“As a premier residential university, we believe deeply in the value of face-to-face instruction,” McGlone said. “We believe students want to be in Madison to learn in person and that they will rise to this opportunity for in-person learning. Having students on campus and providing in-person instruction, where feasible, provides a better set of educational opportunities for students lacking suitable technology or spaces to effectively study at home.”
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Not all Big Ten universities changed their reopening plans. Ohio State allowed students to return to campus and is now monitoring the virus with consistent testing, according to Ohio State News.
As of early September, the overall student positivity rate at Ohio State was 3.13%, with 882 students testing positive, according to the Columbus Dispatch. Only 165 isolation and quarantine beds remain available on campus — a decrease from the 351 beds available as of late August.
UW is also using quarantine and isolation housing to keep students safe this fall, according to University Health Services Chief Preventative Medicine Resident Colin Pitts. There are approximately 700 spaces available in quarantine housing and 400 in isolation housing. There is currently no data available on the University Health Services website regarding the number of students living in quarantine and isolation housing.
“If you test positive [for COVID-19] you are isolated,” Pitts said. “We have isolation facilities for that, where essentially, if you [test] positive, you go into this dorm for 10 days after the positive test. We send you a symptom survey to see how you’re doing and housing checks in on you. If you are close contact, so 15 minutes unmasked, close together, within six feet, or if you are in the same living space, so same door room that causes close contact, we have a quarantine facility.”
Students are tested twice while in quarantine, once in the early days of their stay and once near the end, Pitts said. Quarantined students are also monitored with a symptom tracker.
While students are technically able to go home as opposed to living in quarantine or isolation housing if they are exposed to the virus, Pitts said students are “strongly encouraged” to quarantine on campus because of access to testing within quarantine and isolation housing and because their symptoms can be monitored.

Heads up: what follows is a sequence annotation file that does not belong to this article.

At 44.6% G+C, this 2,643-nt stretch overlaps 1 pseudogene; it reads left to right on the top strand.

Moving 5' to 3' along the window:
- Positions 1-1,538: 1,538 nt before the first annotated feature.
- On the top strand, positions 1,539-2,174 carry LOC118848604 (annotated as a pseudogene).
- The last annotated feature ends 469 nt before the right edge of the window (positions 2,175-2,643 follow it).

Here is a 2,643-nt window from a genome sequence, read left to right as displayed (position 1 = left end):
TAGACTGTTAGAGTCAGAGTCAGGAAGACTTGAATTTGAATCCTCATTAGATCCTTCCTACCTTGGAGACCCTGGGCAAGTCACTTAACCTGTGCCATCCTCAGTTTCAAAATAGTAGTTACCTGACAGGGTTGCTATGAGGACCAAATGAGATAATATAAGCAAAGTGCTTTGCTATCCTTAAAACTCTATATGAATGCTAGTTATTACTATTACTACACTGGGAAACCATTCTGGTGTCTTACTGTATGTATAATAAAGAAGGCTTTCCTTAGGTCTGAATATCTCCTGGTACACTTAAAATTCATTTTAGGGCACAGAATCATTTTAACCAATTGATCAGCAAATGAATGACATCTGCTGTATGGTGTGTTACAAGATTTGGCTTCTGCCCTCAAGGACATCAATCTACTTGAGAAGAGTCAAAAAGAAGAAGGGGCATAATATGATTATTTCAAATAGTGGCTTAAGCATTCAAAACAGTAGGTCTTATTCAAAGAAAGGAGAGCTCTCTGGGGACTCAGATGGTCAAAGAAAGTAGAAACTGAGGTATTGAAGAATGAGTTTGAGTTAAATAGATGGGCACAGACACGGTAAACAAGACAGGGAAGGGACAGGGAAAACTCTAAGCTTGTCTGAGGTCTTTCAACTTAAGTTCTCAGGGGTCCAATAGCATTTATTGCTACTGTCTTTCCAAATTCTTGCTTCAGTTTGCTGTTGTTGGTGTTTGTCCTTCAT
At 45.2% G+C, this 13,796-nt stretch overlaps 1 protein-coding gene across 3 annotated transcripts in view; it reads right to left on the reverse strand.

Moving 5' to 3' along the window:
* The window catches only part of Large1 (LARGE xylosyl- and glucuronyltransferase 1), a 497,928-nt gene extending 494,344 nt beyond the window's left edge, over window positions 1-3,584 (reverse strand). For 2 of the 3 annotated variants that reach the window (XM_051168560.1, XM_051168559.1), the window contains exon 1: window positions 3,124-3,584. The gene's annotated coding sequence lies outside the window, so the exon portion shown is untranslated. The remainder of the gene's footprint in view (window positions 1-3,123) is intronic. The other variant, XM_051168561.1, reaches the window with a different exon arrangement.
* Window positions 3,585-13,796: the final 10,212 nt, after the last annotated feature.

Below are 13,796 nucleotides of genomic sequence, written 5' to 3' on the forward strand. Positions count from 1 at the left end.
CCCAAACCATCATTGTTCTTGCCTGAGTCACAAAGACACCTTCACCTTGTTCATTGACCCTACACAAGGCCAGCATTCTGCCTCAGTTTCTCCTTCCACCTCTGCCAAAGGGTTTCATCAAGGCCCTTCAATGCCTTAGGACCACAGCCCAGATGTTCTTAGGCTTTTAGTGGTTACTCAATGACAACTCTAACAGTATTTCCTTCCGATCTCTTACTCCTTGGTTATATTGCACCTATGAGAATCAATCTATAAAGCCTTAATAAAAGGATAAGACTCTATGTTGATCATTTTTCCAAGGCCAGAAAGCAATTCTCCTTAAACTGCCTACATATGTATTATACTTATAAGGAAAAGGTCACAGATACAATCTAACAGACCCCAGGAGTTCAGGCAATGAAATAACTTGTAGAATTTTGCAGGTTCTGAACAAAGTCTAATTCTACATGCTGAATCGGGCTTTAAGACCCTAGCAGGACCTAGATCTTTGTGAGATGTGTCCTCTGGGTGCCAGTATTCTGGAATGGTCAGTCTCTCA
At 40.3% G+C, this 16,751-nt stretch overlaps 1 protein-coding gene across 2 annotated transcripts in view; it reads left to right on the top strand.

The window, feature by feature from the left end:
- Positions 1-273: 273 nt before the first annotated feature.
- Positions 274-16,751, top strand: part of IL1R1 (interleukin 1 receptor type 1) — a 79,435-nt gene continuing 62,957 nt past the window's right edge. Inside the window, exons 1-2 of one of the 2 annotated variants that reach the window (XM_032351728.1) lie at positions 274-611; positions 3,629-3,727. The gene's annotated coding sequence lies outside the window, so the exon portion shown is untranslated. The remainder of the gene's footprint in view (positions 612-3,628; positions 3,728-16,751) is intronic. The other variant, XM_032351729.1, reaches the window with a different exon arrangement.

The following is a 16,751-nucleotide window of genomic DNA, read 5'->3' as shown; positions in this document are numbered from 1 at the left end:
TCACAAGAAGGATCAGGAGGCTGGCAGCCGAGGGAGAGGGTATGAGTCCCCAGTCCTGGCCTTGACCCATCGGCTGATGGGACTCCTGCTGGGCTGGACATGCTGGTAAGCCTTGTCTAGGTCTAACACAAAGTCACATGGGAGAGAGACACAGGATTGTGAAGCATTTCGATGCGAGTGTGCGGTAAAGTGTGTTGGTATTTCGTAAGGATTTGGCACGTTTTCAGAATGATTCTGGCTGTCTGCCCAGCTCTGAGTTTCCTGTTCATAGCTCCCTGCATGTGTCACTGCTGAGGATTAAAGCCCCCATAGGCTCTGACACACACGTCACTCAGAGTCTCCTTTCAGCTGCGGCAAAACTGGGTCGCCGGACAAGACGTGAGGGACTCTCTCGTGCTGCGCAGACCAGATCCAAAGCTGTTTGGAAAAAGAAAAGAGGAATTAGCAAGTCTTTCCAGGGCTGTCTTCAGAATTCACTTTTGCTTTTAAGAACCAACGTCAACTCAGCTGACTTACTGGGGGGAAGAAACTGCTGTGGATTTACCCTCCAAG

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At the University of Iowa, 500 students self-reported positive COVID-19 tests in late August. A university notice announced if the positive case rate did not flatten over the next week, the university would consider additional actions, according to Iowa City Press-Citizen.
“Our plans are informed by the latest science and public health information,” McGlone said. “They include a robust testing regime, contact tracing, symptom monitoring, enhanced cleaning protocols, mandatory wearing of face coverings in university buildings and public spaces where physical distancing isn’t possible, and physical distancing in all classrooms.”
McGlone said the percentage of students testing positive, available beds in on-campus isolation and quarantine, Dane County policy, percentage of Dane County residents testing positive, the capacity of the UW health care system and the consultation of on-campus infectious disease experts are all taken into consideration.
McGlone and Mattes said no one criterion will take precedence over another in the decision-making process, and multiple contingency plans gave UW flexibility during uncertain times.
“UW-Madison is a part of [Dane County’s] community, and decisions made for campus will affect the rest of our community,” Mattes said. “Everyone, including college campuses and other venues which bring large groups of people together, must take the necessary steps to prevent the spread of COVID-19 if we are to keep the pandemic under control.”